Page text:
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news: Global Network Eyed By U.S.
From: David Farber <farber () central cis upenn edu>
Date: Wed, 15 Feb 1995 12:18:26 -0500
WASHINGTON (AP) -- The Clinton administration is proposing a worldwide
network that one day would let people exchange all kinds of information
with the same ease as placing an international phone call.
"In a world that thrives on information, our future success requires us
to develop global information networks that allow us to communicate easily
to any of our global neighbors," said Vice President Al Gore, in a
statement accompanying a report being issued Wednesday.
The report urges that other countries open their telecommunications
markets to competition and replace rigid telecommunications laws and
regulations with flexible ones.
It is being sent to the world's most industrialized countries, which are
meeting next week in Brussels, Belgium, to discuss for the first time
telecommunications policies and issues, including safeguarding privacy and
ensuring network security.
While the report amplifies the United States' views on these matters, it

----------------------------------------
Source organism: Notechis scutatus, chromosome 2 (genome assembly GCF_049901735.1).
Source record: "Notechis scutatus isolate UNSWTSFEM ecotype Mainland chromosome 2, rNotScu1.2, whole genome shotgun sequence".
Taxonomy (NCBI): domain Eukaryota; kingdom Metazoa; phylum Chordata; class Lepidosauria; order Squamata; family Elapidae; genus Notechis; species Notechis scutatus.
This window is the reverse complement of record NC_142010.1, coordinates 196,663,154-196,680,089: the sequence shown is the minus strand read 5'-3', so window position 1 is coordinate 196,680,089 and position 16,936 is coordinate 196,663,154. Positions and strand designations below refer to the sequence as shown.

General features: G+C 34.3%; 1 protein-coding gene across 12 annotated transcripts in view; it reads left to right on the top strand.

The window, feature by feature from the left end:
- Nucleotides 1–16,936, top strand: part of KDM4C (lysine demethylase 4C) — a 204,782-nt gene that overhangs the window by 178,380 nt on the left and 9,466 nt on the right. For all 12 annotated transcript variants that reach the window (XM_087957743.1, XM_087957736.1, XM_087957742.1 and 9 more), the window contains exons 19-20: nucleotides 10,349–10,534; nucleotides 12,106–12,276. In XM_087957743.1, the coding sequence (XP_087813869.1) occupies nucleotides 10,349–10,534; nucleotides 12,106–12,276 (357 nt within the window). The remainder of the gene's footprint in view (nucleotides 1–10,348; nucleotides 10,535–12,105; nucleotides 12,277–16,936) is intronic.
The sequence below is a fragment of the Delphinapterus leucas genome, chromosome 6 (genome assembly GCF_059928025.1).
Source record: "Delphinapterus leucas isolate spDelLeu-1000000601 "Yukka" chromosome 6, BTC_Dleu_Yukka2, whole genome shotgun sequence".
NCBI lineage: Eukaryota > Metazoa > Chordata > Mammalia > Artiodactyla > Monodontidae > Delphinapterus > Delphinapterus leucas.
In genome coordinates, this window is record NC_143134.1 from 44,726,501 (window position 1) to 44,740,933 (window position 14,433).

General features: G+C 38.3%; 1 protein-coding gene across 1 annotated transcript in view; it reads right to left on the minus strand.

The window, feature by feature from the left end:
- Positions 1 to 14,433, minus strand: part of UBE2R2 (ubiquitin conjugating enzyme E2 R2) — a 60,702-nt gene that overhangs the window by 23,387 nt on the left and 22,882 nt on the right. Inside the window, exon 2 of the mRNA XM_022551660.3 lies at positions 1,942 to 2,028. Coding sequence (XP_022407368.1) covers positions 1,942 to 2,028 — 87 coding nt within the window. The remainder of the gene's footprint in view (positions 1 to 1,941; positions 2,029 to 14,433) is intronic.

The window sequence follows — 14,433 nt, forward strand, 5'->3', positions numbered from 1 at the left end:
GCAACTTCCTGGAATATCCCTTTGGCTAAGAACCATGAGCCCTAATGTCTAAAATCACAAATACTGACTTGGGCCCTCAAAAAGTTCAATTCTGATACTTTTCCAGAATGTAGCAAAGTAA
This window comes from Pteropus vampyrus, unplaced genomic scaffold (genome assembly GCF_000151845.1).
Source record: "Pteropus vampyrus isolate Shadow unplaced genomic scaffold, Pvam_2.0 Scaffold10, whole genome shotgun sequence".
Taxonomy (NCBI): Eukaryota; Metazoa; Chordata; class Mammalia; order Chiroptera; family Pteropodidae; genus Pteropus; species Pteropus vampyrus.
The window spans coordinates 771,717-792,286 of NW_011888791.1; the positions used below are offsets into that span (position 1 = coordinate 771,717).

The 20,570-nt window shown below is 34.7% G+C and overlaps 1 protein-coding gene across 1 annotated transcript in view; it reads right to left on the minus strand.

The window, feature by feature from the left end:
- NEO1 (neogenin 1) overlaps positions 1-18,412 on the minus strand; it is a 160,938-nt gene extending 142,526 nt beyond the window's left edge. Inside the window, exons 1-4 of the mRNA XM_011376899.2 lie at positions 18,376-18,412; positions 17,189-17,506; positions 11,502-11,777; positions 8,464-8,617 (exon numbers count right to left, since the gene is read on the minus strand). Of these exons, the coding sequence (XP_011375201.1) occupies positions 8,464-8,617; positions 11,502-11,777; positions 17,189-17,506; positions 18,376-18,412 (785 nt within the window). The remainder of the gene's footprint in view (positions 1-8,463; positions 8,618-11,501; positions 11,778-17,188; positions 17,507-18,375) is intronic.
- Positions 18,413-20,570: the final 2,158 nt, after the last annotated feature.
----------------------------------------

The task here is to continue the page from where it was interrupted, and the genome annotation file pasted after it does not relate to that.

won't be something the Group of Seven nations will vote on at the
telecommunications meeting, said the Commerce Department, which is
coordinating the meeting.
In addition to the United States, the meeting will be attended by Japan,
Britain, Canada, France, Germany and Italy.
The 49-page report builds upon a policy framework Gore laid out to
international telecommunications policy-makers last year as part of an
effort to sell other countries on the administration's recipe for creating
a global information superhighway.
That recipe has five ingredients:
--Global networks should be built using private investment.
--There should be competition among network providers and users.
--The networks should be accessible to all companies wanting to use them.
--Flexible regulations should govern the networks.
--Regulatory policies should ensure that people can get access to the
networks even if they can't afford them.
Among Wednesday's report's recommendations are for the United States and
other countries to:
--Work with major international lending institutions such as the World
Bank and regional development banks to determine the best means of
attracting private and public capital.
--Implement specific regulations to foster a competitive environment,
including requiring telecommunications companies to let competitors hook
into their networks and provide nondiscriminatory access to their networks.
--Set technical standards permitting individual countries' advanced
networks to connect just like today's phone networks.
"Through the interconnection of disparate but interoperable networks,
these information highways will allow us to communicate as a global
community -- giving individuals, businesses and economies greater access to
each other and to a wider range of information," the report said.
- news: Global Network Eyed By U.S. David Farber (Feb 15)